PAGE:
Over the past few weeks, one idea has surfaced again and again through podcasts, books, and articles I’ve read:
Multi-tasking (or having multiple priorities) is the key to failure. To succeed, you must identify one thing that takes precedence and accept mediocrity at everything else, so the prevailing wisdom goes.
This message has come up several times over the past few weeks from reading The ONE Thing
by Gary Keller to a discussion with Angel List founder Naval Ravikant on the Spartan Up! podcast
to an interview I listened to with Greg McKeown, author of Essentialism
I think it’s worth separating out what I see as two different types of multi-tasking:
- Trying to do two different tasks at the same moment in time (like trying to watch TV and also listen to your friend tell a story).
- The multi-tasking we all do on a daily basis as we juggle the various roles we all play (team member, writer, husband, mother, father, etc).
It’s well documented that the former variation doesn’t work. You’ll get a much better return on investment by single-tasking – devoting all of your energy to one task at a time. Read Deep Work
if you’re not convinced.
The second variation – juggling the many roles we all play on a daily basis – is where I tend to disagree with the prevailing wisdom.
Continue reading “Juggling Roles”
Over the past five months, my wife and I have been adjusting to our roles as new parents. It’s a stressful gig! There are endless amounts of diapers, sleepless nights, and fits of crying for no apparent reason. Of course, there are also moments that make it all worthwhile – the smiles and giggles that now fill my phone.
Parenting comes with an immense amount of responsibility. Not only are you charged with providing for this little human, you’re supposed to raise him into a respectable adult. The pressure!
There are countless online articles listing out values we should instill on the younger generation for a better tomorrow. I know because I’ve spent quite a lot of time reading about them. Even before he was born, my wife and I were pouring over a list of 30 rules we wanted our son to adopt; maxims like: “In a game of HORSE, sometimes a simple free throw will get ’em.” and “If you need music on the beach, you’re missing the point.”
I recently finished reading Factfulness, an insightful book about why the world is in a better place than it might appear. I have a lot of highlights from the book, but one in particular stood out as I had this idea of raising a respectable little human running through my head.
Most important of all, we should be teaching our children humility and curiosity.
Continue reading “Humility and Curiosity”
In the 19th century, Francis Cabot Lowell stole an idea. More importantly, he stole an idea from Britain and brought it back to the United States, largely transforming the American economy.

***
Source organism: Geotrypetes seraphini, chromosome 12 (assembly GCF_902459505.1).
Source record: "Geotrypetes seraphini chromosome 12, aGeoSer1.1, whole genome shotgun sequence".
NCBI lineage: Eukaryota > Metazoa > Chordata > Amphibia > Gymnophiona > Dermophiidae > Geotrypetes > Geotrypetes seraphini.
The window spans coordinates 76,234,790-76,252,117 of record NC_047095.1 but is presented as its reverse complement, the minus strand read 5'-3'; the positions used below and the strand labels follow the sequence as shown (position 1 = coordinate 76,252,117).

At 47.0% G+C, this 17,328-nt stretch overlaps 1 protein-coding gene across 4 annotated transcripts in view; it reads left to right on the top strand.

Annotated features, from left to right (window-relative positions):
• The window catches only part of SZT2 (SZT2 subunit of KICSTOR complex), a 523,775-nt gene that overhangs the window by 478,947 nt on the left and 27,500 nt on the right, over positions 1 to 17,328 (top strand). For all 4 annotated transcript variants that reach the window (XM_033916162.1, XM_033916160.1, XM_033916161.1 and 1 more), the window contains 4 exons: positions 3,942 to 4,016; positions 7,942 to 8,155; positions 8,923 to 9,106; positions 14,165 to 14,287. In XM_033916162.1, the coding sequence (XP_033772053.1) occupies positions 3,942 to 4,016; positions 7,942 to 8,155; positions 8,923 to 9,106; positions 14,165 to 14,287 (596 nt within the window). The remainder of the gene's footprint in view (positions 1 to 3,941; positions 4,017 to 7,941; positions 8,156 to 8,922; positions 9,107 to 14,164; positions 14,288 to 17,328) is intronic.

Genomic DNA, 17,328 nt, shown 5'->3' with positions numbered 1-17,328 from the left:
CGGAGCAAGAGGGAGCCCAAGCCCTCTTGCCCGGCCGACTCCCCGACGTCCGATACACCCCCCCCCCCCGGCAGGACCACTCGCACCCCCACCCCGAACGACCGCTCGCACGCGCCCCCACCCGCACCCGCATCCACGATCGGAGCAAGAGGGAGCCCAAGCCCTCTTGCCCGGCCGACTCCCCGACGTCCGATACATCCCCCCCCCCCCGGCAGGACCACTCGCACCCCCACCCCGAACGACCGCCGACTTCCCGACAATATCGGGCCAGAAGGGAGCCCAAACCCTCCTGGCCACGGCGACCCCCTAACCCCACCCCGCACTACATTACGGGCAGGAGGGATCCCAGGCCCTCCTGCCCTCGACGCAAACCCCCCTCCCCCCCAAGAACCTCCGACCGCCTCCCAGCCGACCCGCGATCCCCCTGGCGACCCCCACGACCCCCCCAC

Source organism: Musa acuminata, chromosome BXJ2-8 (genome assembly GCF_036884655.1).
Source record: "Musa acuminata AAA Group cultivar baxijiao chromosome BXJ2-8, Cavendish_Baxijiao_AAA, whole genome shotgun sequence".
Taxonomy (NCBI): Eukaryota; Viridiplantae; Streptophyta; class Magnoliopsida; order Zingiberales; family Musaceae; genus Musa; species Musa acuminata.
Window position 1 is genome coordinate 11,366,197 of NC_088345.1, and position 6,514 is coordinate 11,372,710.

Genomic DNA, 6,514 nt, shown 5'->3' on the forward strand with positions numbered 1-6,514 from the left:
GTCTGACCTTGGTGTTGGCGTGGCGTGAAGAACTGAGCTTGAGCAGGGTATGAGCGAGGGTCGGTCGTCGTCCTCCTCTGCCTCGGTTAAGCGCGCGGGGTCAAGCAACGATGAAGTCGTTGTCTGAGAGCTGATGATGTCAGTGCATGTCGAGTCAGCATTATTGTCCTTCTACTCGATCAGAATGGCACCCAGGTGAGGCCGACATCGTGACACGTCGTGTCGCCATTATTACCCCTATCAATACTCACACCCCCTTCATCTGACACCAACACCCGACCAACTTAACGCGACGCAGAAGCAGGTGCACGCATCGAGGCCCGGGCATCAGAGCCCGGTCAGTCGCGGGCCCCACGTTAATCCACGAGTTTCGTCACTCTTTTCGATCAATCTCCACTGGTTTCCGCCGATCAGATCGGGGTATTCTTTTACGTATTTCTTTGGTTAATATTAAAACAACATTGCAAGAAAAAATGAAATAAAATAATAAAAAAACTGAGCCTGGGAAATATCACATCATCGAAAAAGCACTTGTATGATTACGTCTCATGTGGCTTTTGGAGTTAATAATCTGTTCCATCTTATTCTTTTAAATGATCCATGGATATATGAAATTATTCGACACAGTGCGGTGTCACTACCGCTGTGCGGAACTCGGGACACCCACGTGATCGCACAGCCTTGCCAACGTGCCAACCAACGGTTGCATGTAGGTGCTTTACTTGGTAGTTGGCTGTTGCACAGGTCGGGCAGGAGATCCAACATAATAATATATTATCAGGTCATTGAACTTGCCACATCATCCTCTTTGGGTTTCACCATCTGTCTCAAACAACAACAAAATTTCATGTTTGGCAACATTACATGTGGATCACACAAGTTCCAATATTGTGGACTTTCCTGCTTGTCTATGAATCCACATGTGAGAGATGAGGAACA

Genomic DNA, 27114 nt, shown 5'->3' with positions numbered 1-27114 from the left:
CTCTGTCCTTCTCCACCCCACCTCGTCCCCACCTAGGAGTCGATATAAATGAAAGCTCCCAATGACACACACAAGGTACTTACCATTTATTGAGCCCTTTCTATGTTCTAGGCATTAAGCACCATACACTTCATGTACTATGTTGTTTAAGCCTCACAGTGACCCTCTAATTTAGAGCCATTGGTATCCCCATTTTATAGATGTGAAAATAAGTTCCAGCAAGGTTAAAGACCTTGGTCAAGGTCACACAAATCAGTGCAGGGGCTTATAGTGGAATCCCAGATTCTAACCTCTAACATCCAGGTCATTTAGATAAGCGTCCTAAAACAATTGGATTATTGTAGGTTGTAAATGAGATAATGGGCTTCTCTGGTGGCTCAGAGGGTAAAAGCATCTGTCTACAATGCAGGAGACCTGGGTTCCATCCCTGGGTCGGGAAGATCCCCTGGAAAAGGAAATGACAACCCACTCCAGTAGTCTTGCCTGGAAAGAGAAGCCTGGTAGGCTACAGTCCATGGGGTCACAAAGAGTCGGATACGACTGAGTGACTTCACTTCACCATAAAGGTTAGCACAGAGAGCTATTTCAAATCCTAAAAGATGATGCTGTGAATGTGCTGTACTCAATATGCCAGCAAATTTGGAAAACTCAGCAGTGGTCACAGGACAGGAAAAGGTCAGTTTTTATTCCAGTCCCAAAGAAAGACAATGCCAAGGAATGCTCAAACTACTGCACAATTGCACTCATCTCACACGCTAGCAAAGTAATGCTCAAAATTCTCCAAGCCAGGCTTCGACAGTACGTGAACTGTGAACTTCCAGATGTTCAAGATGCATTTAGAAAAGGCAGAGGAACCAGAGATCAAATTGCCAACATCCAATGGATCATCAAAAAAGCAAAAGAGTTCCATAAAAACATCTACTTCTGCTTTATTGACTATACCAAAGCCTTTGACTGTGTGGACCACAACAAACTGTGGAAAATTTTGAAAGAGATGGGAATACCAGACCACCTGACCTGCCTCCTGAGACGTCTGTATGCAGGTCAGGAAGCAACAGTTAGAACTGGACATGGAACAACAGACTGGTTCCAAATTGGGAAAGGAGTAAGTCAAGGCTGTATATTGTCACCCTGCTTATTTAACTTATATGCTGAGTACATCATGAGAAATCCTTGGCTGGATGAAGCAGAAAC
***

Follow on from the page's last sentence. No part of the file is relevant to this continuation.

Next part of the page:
The target of Lowell’s espionage wasn’t exactly sexy, but it was effective nonetheless.
In 1784, Edmund Cartwright, an English inventor, pioneered the mechanical loom. For many years prior to his invention, looms (a tool for weaving fabric) were powered manually. The invention led to a drastic increase in output and productivity.
As a result, Britain’s textile industry boomed, and they fought hard to protect the source of their dominance. It was illegal to sell power looms to manufacturers outside of Britain and textile workers weren’t allowed to emigrate to other countries for fear that they would spill design secrets. British customs officers even searched visitors as they left the country.
Enter Francis Cabot Lowell.
As author Matt Ridley describes in The Rational Optimist, Lowell made a trip to Britain and visited a number of mills around the country. During his stay, he memorized the details of the power loom and brought them back to the United States. When he returned, he had a mechanic and inventor turn his memories into a close replica.
Continue reading “How (and Why) Do You Protect an Idea?”
“Pet a cat when you encounter one” isn’t likely to be found on your typical list of rules for life. It was, however, in Jordan B. Peterson’s 12 Rules for Life: An Antidote to Chaos.
The natural evolution of reading someone else’s “rules for life” is thinking about your own rules. This mental exercise was prompted even further by reading Nate Green’s “10 Short Sentences I Use To (Basically) Run My Entire Life.”
I’m certainly not self-aggrandizing enough to suggest that I can come up with my own “rules for life.” I don’t believe I’ve experienced enough to come up with my own unique maxims. However, I have developed a habit of stealing from smart people.
So, with that in mind, here are 10 maxims I’ve borrowed from other people and adopted as “rules” of sorts for running my life. They’re like guiding principles that I reflect back on often. Hopefully, they help you in some way. If you ignore the rest, follow rule #10.
Continue reading “Do Hard Things With Good People (and Other Life Maxims I’ve Borrowed)”